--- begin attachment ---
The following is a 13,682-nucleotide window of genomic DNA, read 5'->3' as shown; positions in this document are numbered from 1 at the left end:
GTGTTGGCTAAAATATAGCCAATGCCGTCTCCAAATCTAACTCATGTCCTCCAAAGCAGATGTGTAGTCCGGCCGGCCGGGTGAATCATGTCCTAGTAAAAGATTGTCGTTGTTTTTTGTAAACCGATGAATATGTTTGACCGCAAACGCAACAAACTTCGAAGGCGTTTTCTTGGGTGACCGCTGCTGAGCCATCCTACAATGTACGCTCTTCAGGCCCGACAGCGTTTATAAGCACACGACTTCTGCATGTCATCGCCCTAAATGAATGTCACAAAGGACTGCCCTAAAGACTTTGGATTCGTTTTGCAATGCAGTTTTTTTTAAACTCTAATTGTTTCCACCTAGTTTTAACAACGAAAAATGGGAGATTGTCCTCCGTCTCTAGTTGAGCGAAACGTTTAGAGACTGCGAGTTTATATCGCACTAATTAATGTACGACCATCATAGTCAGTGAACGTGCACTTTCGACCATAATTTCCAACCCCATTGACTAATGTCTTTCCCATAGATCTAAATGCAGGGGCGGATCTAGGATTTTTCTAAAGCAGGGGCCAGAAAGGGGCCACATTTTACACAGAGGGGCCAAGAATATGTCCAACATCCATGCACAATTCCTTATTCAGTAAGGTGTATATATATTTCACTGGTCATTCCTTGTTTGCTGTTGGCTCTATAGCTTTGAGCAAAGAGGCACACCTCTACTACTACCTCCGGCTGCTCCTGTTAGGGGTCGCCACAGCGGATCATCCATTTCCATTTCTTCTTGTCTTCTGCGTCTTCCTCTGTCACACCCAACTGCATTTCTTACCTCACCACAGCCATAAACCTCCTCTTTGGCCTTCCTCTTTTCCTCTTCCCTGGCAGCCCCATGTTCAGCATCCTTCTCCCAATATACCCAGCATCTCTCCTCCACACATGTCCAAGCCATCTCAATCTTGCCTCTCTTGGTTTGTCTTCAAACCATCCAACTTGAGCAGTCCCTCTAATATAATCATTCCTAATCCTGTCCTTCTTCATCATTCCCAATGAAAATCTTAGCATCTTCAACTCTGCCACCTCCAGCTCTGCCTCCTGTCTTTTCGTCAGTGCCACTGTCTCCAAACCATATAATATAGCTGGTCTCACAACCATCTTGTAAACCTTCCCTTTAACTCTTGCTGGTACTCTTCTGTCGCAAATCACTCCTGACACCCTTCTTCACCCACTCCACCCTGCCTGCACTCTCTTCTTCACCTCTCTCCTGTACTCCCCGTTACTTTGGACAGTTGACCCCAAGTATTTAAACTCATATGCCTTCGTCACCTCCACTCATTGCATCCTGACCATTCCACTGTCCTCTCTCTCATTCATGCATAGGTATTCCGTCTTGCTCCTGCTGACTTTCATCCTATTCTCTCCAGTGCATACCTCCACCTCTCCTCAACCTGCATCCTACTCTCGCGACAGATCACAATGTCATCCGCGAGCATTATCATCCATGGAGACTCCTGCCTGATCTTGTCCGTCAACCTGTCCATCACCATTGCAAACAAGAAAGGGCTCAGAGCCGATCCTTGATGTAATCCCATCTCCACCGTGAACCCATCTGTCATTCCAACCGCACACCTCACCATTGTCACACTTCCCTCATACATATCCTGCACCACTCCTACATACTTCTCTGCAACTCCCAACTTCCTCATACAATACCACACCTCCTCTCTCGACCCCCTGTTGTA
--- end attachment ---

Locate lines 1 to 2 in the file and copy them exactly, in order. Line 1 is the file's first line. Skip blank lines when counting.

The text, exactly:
The following is a 13,682-nucleotide window of genomic DNA, read 5'->3' as shown; positions in this document are numbered from 1 at the left end:
GTGTTGGCTAAAATATAGCCAATGCCGTCTCCAAATCTAACTCATGTCCTCCAAAGCAGATGTGTAGTCCGGCCGGCCGGGTGAATCATGTCCTAGTAAAAGATTGTCGTTGTTTTTTGTAAACCGATGAATATGTTTGACCGCAAACGCAACAAACTTCGAAGGCGTTTTCTTGGGTGACCGCTGCTGAGCCATCCTACAATGTACGCTCTTCAGGCCCGACAGCGTTTATAAGCACACGACTTCTGCATGTCATCGCCCTAAATGAATGTCACAAAGGACTGCCCTAAAGACTTTGGATTCGTTTTGCAATGCAGTTTTTTTTAAACTCTAATTGTTTCCACCTAGTTTTAACAACGAAAAATGGGAGATTGTCCTCCGTCTCTAGTTGAGCGAAACGTTTAGAGACTGCGAGTTTATATCGCACTAATTAATGTACGACCATCATAGTCAGTGAACGTGCACTTTCGACCATAATTTCCAACCCCATTGACTAATGTCTTTCCCATAGATCTAAATGCAGGGGCGGATCTAGGATTTTTCTAAAGCAGGGGCCAGAAAGGGGCCACATTTTACACAGAGGGGCCAAGAATATGTCCAACATCCATGCACAATTCCTTATTCAGTAAGGTGTATATATATTTCACTGGTCATTCCTTGTTTGCTGTTGGCTCTATAGCTTTGAGCAAAGAGGCACACCTCTACTACTACCTCCGGCTGCTCCTGTTAGGGGTCGCCACAGCGGATCATCCATTTCCATTTCTTCTTGTCTTCTGCGTCTTCCTCTGTCACACCCAACTGCATTTCTTACCTCACCACAGCCATAAACCTCCTCTTTGGCCTTCCTCTTTTCCTCTTCCCTGGCAGCCCCATGTTCAGCATCCTTCTCCCAATATACCCAGCATCTCTCCTCCACACATGTCCAAGCCATCTCAATCTTGCCTCTCTTGGTTTGTCTTCAAACCATCCAACTTGAGCAGTCCCTCTAATATAATCATTCCTAATCCTGTCCTTCTTCATCATTCCCAATGAAAATCTTAGCATCTTCAACTCTGCCACCTCCAGCTCTGCCTCCTGTCTTTTCGTCAGTGCCACTGTCTCCAAACCATATAATATAGCTGGTCTCACAACCATCTTGTAAACCTTCCCTTTAACTCTTGCTGGTACTCTTCTGTCGCAAATCACTCCTGACACCCTTCTTCACCCACTCCACCCTGCCTGCACTCTCTTCTTCACCTCTCTCCTGTACTCCCCGTTACTTTGGACAGTTGACCCCAAGTATTTAAACTCATATGCCTTCGTCACCTCCACTCATTGCATCCTGACCATTCCACTGTCCTCTCTCTCATTCATGCATAGGTATTCCGTCTTGCTCCTGCTGACTTTCATCCTATTCTCTCCAGTGCATACCTCCACCTCTCCTCAACCTGCATCCTACTCTCGCGACAGATCACAATGTCATCCGCGAGCATTATCATCCATGGAGACTCCTGCCTGATCTTGTCCGTCAACCTGTCCATCACCATTGCAAACAAGAAAGGGCTCAGAGCCGATCCTTGATGTAATCCCATCTCCACCGTGAACCCATCTGTCATTCCAACCGCACACCTCACCATTGTCACACTTCCCTCATACATATCCTGCACCACTCCTACATACTTCTCTGCAACTCCCAACTTCCTCATACAATACCACACCTCCTCTCTCGACCCCCTGTTGTA